Kristopher Kraig Jacobson, a convicted sex offender, was taken back to jail after he not only failed to notify authorities he’d moved, but also squandered what could be considered a legal second chance.

Jacobson, 23, who with his most recent violation now faces multiple felonies, was picked up a few days ago in Norwood by his probation officer for the offense.

Stanly County Sheriff’s investigators attempted to confirm his address and discovered he’d moved from his 2339 U.S. 52 N. address in Albemarle without notifying them.

They waited the required 10-day notification period, then arrested Jacobson, who they located with relative ease because of a condition of his previous conviction.

“Basically, I knew the general area he was in the whole time because of the GPS tracking anklet he has to wear,” Stanly County Sheriff’s Lt. Carla Eudy said.

Jacobson said he failed to contact authorities regarding his movements because he lacked a permanent address, but Eudy said that simply means more notifications.

“He’s got to let me know every time he changes addresses,” she said, “even if he’s only there for a few nights at a time.”

Establishing a permanent residence reduces the number of address reports to once every six months, plus intermittent random checks, but does not relieve registered offenders from reporting.

Jacobson faces two felony counts of failure to register as a sex offender as well as probation violations.

He remains in the Stanly County Jail under a $12,500 secured bond and is scheduled to appear in court March 3.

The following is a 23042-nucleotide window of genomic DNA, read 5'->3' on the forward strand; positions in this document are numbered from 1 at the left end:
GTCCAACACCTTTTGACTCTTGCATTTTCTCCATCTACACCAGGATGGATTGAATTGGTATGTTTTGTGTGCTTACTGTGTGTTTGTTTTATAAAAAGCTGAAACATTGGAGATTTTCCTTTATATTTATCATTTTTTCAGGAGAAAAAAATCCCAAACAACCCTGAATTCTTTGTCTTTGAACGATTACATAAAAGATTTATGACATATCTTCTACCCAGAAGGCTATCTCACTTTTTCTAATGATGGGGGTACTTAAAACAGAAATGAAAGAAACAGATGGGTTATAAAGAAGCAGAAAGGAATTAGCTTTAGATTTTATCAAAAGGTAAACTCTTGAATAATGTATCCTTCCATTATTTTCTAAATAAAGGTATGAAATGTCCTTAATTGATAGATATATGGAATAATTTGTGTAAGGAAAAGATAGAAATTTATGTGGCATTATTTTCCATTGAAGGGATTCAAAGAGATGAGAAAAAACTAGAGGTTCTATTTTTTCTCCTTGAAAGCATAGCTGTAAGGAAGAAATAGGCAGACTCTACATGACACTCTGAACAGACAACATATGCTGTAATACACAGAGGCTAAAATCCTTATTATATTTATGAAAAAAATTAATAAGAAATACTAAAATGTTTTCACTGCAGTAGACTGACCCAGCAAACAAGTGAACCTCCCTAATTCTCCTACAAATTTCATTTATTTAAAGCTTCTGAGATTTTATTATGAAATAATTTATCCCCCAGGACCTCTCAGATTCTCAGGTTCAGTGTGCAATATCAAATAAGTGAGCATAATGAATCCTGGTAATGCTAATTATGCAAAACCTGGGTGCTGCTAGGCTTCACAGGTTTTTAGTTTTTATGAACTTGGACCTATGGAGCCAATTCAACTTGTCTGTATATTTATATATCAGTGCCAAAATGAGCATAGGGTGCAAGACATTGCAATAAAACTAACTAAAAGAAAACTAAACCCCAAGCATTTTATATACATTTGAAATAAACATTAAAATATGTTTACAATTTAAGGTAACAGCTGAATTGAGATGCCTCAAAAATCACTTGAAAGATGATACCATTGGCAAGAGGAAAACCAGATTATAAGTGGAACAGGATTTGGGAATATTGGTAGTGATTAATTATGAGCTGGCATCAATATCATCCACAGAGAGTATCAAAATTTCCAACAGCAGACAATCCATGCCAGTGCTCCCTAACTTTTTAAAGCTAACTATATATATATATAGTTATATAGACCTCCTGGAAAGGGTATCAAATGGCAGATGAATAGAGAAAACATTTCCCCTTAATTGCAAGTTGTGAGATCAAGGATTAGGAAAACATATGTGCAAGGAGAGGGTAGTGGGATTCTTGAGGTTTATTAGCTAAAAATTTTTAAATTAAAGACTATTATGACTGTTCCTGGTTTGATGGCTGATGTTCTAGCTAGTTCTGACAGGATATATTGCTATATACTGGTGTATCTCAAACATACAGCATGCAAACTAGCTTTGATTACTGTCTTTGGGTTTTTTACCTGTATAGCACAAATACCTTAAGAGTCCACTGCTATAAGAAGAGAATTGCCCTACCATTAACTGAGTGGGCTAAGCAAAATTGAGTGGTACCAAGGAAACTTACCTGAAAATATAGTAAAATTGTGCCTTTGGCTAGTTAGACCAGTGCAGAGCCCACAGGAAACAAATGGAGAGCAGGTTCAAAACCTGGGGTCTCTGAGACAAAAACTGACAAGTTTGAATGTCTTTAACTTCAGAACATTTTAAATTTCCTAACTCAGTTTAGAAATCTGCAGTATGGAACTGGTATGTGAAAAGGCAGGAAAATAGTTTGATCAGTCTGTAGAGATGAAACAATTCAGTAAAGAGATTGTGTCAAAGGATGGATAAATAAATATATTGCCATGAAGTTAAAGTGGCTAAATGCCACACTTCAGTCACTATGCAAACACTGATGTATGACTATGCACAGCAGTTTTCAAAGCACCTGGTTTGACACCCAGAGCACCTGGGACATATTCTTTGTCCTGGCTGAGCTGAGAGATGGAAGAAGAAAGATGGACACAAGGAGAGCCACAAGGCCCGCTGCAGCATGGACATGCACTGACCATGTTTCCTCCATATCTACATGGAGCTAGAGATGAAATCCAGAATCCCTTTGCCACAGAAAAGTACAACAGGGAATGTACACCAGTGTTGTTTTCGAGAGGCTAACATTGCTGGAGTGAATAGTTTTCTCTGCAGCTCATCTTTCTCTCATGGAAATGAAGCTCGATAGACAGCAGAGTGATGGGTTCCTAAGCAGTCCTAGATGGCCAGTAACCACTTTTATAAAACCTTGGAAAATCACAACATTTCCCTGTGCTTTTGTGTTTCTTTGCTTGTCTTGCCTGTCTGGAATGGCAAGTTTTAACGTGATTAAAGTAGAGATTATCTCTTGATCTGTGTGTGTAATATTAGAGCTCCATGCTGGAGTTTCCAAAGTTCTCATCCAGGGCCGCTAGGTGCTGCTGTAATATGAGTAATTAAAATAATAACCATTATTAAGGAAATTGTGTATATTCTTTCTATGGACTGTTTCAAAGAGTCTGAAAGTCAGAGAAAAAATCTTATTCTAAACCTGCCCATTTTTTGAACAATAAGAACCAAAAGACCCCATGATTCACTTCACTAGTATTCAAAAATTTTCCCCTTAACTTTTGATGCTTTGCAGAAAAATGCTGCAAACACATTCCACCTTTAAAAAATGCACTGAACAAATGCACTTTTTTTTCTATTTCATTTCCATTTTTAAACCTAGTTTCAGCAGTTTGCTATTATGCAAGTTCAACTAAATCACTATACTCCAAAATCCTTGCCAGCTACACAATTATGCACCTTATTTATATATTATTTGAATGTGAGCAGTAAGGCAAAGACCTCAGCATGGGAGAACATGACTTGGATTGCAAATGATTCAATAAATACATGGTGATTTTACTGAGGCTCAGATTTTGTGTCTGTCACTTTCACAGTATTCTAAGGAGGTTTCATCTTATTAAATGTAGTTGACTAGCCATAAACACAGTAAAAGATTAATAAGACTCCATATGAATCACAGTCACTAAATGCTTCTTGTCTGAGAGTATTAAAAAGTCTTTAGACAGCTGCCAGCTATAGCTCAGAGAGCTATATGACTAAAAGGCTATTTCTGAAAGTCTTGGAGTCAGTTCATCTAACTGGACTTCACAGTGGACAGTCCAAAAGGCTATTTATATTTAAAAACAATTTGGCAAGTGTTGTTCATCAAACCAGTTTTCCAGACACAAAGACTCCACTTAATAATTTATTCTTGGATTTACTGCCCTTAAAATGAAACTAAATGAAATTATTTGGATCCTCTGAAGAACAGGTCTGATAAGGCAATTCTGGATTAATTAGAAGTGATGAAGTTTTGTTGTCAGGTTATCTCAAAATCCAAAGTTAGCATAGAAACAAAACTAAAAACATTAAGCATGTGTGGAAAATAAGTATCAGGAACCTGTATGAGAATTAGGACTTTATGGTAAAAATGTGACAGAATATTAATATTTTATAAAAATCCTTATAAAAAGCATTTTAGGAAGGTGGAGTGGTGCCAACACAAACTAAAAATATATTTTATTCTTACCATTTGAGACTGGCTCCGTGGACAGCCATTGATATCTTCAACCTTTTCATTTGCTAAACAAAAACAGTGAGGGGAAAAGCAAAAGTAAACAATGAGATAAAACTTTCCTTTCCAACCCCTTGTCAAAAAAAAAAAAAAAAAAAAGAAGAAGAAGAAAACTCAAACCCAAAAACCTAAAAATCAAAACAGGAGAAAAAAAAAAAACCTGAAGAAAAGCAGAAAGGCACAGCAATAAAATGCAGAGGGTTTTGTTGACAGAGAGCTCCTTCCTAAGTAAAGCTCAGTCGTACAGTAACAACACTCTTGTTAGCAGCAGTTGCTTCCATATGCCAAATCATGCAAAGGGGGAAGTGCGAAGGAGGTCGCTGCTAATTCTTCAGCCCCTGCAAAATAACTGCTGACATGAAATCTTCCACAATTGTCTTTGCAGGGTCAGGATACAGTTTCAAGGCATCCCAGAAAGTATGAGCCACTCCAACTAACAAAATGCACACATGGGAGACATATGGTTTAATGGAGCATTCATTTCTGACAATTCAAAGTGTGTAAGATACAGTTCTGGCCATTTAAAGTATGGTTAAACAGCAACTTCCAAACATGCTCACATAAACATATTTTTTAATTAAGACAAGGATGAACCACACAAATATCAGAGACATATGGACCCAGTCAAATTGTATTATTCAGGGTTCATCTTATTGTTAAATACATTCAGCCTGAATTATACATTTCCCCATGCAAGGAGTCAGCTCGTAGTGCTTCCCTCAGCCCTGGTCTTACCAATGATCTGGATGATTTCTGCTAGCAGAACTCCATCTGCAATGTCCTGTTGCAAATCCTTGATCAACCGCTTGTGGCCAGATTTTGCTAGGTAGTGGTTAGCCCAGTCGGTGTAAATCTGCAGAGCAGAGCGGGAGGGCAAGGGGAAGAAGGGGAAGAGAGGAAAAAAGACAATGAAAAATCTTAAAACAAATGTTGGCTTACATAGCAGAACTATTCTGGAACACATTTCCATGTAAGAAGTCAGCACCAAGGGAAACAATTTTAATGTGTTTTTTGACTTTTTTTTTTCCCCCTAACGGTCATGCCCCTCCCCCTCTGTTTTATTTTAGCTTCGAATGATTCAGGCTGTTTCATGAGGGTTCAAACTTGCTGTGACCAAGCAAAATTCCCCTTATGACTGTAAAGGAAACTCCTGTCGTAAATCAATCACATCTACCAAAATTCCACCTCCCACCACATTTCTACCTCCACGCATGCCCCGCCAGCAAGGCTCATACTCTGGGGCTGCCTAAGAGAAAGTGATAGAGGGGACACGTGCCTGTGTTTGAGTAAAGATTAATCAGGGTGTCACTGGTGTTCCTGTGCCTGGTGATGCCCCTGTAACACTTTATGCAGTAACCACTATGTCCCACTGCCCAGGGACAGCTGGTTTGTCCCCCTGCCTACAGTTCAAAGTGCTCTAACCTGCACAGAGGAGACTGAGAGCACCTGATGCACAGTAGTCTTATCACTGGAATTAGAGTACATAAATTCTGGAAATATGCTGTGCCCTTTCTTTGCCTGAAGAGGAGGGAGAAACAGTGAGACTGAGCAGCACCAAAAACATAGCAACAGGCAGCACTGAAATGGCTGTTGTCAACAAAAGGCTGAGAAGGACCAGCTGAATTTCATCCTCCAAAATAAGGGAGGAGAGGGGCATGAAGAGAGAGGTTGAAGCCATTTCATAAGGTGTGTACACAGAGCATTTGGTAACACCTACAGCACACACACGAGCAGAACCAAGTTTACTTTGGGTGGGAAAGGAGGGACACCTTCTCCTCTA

His current arrest means another spin of the judicial wheel for Jacobson, who first violated his probation in September.

He pleaded guilty in November to failure to register as a sex offender and received a Prayer for Judgement (PJC) from the court.

He was sentenced to probation, was designated a residence and ordered to register as a sex offender upon release.

He instead did none of those things.

When his probation officer discovered he’d neglected to register, he sought and located him on a college campus in Hickory.

From there he took him into custody, back to the Stanly County Sheriff’s Office and back to jail.

That’s when Jacobson, who is considered an aggravated offender because his victim was less than 12 years old, was first issued a court order for the use of the satellite-based GPS monitoring device to track his whereabouts 24 hours a day.

Convicted sex offenders in the state who fail to register on the North Carolina Sex Offender and Public Protection Registry are actively sought by law enforcement.

Authorities did not speculate as to how Jacobson’s recent behavior might affect his case in court.

Jay Almond can be contacted by e-mail at

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